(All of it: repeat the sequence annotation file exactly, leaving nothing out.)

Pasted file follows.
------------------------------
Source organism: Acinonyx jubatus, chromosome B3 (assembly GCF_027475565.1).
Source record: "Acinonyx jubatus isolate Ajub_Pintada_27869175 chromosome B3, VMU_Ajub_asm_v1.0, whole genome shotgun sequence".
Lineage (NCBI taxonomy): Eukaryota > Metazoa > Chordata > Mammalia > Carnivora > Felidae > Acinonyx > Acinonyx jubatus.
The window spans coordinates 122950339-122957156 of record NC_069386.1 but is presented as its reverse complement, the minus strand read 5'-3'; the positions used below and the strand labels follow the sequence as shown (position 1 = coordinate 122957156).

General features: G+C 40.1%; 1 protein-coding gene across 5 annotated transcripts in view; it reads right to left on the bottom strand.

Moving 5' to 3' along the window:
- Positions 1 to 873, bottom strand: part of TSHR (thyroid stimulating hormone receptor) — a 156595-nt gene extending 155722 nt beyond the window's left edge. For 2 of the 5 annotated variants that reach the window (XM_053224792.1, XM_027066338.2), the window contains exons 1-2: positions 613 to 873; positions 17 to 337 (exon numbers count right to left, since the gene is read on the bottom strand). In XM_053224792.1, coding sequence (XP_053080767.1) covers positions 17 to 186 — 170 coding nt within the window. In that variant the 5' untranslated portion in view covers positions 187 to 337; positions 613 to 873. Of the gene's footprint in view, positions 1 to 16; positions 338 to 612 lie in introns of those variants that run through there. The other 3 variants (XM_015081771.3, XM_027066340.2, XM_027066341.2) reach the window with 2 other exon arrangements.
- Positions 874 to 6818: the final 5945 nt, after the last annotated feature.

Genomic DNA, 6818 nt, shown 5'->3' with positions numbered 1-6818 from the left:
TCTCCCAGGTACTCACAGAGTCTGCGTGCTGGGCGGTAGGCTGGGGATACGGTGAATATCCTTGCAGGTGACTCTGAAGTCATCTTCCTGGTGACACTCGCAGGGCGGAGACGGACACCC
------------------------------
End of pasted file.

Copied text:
Source organism: Acinonyx jubatus, chromosome B3 (assembly GCF_027475565.1).
Source record: "Acinonyx jubatus isolate Ajub_Pintada_27869175 chromosome B3, VMU_Ajub_asm_v1.0, whole genome shotgun sequence".
Lineage (NCBI taxonomy): Eukaryota > Metazoa > Chordata > Mammalia > Carnivora > Felidae > Acinonyx > Acinonyx jubatus.
The window spans coordinates 122950339-122957156 of record NC_069386.1 but is presented as its reverse complement, the minus strand read 5'-3'; the positions used below and the strand labels follow the sequence as shown (position 1 = coordinate 122957156).

General features: G+C 40.1%; 1 protein-coding gene across 5 annotated transcripts in view; it reads right to left on the bottom strand.

Moving 5' to 3' along the window:
- Positions 1 to 873, bottom strand: part of TSHR (thyroid stimulating hormone receptor) — a 156595-nt gene extending 155722 nt beyond the window's left edge. For 2 of the 5 annotated variants that reach the window (XM_053224792.1, XM_027066338.2), the window contains exons 1-2: positions 613 to 873; positions 17 to 337 (exon numbers count right to left, since the gene is read on the bottom strand). In XM_053224792.1, coding sequence (XP_053080767.1) covers positions 17 to 186 — 170 coding nt within the window. In that variant the 5' untranslated portion in view covers positions 187 to 337; positions 613 to 873. Of the gene's footprint in view, positions 1 to 16; positions 338 to 612 lie in introns of those variants that run through there. The other 3 variants (XM_015081771.3, XM_027066340.2, XM_027066341.2) reach the window with 2 other exon arrangements.
- Positions 874 to 6818: the final 5945 nt, after the last annotated feature.

Genomic DNA, 6818 nt, shown 5'->3' with positions numbered 1-6818 from the left:
TCTCCCAGGTACTCACAGAGTCTGCGTGCTGGGCGGTAGGCTGGGGATACGGTGAATATCCTTGCAGGTGACTCTGAAGTCATCTTCCTGGTGACACTCGCAGGGCGGAGACGGACACCC